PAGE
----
The container comes first, before starting the process. It is important to build safety before doing higher risk work. The container provides a context for the work grounded in structural assumptions, agreements for how the work gets done and how participants are expected to be with each other and finally, tools for managing feelings so participants have more control over how far they go and for tracking and supporting others in this process.
The Racial Reconcilation & Healing model does not follow a static curriculum, but rather introduces different activities depending on what the group needs. We are sharing a few of our favorites that are often useful for moving the group forward when things feel stuck. We recommend at least one racial affinity session per month (if you are meeting twice a week) or as the group needs dictate.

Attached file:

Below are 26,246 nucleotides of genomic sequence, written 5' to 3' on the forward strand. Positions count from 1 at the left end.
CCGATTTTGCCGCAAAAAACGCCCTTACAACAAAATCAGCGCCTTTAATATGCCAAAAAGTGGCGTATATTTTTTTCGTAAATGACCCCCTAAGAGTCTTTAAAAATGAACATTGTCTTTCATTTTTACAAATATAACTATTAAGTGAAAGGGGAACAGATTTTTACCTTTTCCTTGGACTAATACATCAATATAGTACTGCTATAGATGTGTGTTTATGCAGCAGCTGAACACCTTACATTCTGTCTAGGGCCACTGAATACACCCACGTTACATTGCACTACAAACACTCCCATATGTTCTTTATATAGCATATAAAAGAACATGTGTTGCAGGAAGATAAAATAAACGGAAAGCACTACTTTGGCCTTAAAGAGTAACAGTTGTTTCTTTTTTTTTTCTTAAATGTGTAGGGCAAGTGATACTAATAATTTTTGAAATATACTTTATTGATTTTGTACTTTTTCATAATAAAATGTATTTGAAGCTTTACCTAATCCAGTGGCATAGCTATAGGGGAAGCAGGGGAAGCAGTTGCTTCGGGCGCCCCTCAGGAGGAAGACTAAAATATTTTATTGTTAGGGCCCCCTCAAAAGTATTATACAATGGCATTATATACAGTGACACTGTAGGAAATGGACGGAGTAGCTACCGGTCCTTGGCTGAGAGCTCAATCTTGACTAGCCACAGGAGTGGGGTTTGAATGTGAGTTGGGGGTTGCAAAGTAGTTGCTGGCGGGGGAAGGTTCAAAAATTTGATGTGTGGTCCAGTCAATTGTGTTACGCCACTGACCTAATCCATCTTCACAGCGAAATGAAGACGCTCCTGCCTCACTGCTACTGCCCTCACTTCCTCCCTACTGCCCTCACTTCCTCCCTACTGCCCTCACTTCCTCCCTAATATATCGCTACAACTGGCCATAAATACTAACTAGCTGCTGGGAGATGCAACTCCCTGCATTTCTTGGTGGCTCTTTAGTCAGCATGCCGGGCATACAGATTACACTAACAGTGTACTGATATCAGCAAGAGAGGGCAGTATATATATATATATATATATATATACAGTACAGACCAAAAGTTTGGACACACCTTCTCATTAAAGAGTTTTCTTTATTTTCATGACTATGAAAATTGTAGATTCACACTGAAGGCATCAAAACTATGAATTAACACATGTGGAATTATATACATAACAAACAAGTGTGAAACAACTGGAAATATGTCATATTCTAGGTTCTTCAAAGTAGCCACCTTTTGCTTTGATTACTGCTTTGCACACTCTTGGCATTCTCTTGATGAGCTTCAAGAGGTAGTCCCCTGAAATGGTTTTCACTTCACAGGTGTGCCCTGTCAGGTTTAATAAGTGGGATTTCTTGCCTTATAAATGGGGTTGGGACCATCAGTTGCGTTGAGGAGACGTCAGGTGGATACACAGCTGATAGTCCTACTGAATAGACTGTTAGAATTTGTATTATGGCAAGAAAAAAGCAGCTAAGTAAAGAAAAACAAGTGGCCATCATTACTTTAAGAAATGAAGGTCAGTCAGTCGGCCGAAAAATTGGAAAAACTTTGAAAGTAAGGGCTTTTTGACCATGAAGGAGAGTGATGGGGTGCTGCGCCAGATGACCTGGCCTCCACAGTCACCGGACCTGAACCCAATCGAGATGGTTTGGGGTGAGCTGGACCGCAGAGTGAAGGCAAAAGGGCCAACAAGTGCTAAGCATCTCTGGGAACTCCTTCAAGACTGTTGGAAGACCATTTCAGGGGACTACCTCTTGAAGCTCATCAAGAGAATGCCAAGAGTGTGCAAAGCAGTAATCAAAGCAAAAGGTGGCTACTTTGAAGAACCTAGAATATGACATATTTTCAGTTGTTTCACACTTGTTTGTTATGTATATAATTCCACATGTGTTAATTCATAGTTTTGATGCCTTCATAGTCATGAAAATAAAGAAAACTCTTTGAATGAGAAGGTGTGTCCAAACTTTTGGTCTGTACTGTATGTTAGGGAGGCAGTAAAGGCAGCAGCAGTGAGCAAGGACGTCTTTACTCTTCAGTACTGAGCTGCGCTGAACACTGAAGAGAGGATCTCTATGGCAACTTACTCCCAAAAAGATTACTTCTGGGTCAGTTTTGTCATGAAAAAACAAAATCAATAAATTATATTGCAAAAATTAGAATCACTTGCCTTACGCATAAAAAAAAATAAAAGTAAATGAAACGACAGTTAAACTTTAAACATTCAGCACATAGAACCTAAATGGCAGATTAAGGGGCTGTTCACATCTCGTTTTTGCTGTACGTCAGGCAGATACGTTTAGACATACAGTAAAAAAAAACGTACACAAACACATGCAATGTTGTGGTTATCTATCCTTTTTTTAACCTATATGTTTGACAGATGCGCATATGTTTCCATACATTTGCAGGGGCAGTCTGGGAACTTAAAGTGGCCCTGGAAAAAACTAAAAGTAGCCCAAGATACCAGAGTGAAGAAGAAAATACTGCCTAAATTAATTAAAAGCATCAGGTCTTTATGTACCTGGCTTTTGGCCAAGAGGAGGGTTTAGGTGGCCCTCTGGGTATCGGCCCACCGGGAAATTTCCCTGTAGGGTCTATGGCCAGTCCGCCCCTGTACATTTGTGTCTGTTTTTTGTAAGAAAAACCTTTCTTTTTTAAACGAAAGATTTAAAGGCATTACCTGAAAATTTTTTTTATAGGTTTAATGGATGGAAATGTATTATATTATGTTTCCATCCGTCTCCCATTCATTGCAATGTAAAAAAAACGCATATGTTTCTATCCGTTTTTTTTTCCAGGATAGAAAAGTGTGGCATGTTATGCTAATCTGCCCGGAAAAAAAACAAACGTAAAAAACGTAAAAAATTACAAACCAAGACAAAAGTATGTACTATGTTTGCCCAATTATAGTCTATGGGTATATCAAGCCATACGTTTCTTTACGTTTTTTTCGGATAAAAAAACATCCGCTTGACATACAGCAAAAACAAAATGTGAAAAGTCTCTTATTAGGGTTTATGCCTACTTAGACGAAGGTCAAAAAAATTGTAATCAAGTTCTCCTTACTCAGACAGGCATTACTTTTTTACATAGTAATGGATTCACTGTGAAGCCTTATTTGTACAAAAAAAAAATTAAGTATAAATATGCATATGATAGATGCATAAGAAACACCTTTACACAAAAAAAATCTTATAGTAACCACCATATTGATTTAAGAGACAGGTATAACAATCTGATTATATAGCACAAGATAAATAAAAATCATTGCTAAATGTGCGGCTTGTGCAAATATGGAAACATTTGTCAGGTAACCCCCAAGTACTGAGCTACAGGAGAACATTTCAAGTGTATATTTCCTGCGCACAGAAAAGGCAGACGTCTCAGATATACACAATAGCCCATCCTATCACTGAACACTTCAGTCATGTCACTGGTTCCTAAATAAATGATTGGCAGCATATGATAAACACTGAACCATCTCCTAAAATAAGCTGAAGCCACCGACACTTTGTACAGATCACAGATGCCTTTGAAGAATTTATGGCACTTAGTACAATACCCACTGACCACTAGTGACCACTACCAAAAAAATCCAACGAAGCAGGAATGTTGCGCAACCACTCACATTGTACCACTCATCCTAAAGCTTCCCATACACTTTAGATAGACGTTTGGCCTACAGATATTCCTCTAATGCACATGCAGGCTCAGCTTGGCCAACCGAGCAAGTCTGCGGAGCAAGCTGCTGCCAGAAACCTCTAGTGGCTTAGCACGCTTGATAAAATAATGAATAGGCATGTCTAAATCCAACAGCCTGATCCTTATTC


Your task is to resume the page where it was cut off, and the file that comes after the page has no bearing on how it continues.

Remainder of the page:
During the second half of the year, the group begins to look to the outside world to integrate their new understanding into their own racial justice projects. The final integration activity starts over April break, as the youth work on understanding and finding connections with their own family members and unique histories via “ancestor journeying” activities.